updated 3/24/2007 10:16:12 PM ET 2007-03-25T02:16:12

During a nine-day trial, a federal judge has learned a lot about Hazleton, a working-class former coal town that few outside Pennsylvania had heard of until the mayor declared war on illegal immigrants.

Mayor Lou Barletta and his administration told U.S. District Judge James Munley that illegal immigrants have ruined the town’s quality of life and drained the municipal treasury.

However, the landlords and business owners who joined the American Civil Liberties Union and others in suing to overturn the ordinance targeting those immigrants said the crackdown was hurting them, emptying apartments and closing stores.

Ultimately, the fate of Hazleton’s Illegal Immigration Relief Act will turn almost entirely on questions of constitutional law and interpretation of federal and state statutes, not on the situation on the ground — making the testimony in the trial that ended Thursday almost beside the point.

The judge himself said as much. “Issues of fact will not be the predominant features in the case,” Munley said.

“So much of the factual testimony was interesting but not ultimately relevant to deciding this case,” agreed the city’s lawyer, Kris Kobach.

Whose responsibility?
The law, approved last summer and emulated by towns and cities around the nation, penalizes landlords who rent to illegal immigrants and businesses that hire them. A companion measure requires tenants to register with City Hall in the town about 80 miles northwest of Philadelphia.

Enforcement was barred pending the outcome of the trial. Munley will likely take months to decide whether the crackdown is reasonable.

The lawsuit claims the laws usurp the federal government’s power to regulate immigration, deprive residents of their constitutional rights to equal protection and due process, and violate state and federal housing law.

Officials say migrants brought crime
The town of 30,000 calls the crackdown a reasonable response to a growing violent crime problem.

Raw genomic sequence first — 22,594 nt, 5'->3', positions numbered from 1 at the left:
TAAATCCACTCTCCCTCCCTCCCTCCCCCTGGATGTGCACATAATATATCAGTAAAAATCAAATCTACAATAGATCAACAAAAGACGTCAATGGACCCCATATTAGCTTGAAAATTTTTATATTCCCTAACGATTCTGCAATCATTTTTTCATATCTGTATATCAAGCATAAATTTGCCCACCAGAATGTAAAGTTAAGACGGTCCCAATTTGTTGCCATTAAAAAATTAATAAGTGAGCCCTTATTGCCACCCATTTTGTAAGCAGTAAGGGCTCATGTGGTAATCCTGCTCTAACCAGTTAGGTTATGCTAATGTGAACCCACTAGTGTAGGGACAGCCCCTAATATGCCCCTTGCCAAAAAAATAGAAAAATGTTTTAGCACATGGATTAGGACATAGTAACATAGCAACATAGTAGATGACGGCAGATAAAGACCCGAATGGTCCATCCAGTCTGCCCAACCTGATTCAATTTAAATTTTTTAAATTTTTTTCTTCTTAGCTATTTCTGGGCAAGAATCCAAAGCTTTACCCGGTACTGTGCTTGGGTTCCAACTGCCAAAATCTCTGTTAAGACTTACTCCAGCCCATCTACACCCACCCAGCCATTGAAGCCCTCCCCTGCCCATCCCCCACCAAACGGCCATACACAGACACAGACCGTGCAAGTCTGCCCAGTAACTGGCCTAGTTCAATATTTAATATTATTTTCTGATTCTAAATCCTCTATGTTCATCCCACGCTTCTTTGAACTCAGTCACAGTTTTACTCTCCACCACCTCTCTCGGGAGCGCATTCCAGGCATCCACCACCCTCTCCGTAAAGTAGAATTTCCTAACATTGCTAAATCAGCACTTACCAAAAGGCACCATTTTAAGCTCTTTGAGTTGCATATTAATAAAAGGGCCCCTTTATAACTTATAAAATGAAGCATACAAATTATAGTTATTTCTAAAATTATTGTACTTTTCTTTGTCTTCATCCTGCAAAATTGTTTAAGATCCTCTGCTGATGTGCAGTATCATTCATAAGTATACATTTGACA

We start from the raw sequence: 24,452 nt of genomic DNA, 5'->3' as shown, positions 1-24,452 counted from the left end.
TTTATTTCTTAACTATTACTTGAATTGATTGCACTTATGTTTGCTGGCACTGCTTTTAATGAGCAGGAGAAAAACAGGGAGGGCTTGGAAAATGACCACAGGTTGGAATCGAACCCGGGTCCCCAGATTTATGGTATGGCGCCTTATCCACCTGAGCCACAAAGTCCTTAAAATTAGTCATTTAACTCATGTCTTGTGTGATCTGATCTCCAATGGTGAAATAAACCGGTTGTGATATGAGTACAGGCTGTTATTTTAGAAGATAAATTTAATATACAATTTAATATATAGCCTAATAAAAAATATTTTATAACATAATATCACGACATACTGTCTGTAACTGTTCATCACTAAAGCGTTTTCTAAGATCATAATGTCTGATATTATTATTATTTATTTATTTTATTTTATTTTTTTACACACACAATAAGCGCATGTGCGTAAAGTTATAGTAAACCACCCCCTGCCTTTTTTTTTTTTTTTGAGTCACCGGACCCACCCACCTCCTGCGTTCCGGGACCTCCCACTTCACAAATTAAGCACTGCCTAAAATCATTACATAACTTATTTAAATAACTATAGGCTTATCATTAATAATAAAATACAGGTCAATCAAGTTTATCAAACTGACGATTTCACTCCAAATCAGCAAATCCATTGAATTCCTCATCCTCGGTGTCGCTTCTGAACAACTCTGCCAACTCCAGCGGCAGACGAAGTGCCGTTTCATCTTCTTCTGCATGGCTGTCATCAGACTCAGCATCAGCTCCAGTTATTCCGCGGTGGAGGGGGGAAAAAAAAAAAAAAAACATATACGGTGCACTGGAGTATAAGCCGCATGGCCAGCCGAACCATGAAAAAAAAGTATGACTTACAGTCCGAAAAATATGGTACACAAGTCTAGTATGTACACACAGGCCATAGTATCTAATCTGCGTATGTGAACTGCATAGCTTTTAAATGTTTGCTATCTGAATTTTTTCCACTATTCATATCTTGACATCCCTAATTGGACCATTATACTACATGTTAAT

From 2000 to 2006, Hazleton’s population swelled by as many as 10,000 people — most of them Hispanic immigrants looking for work and cheap housing.

The influx helped revitalize Hazleton’s moribund economy, but it imposed new demands on city services. The mayor argues that some of the new arrivals were illegal immigrants who joined gangs and dealt drugs.

Hazleton’s lawyers relied heavily on a 1976 Supreme Court decision to bolster their defense. The court upheld a California law prohibiting businesses from employing illegal immigrants.

Hazy case law
The Supreme Court justices said that while immigration is the exclusive domain of the federal government, the California law was constitutional because it was not a “regulation of immigration,” defined as “a determination of who should or should not be admitted into the country, and the conditions under which a legal entrant may remain.”

Hazleton’s critics say the 1976 ruling is no longer applicable. A decade later, Congress enacted a sweeping immigration bill that made it unlawful for businesses to employ illegal immigrants — and expressly pre-empted states and localities from imposing their own civil or criminal penalties.

Angelo Paparelli, president of the Academy of Business Immigration Lawyers and a critic of the Hazleton law, noted a federal judge struck down a 1994 California ballot measure that sought to deny public services to illegal immigrants because it conflicted with federal immigration law.

In his closing argument Thursday, ACLU attorney Witold “Vic” Walczak laid out a narrative in which a politically opportunistic mayor made illegal immigrants a scapegoat for all the city’s ills.

But in an interview, Walczak, legal director of the ACLU of Pennsylvania, agreed that much of what was said at the trial was not likely to figure in the judge’s ruling.

“I think there was a lot of stuff that was probably superfluous,” he said.

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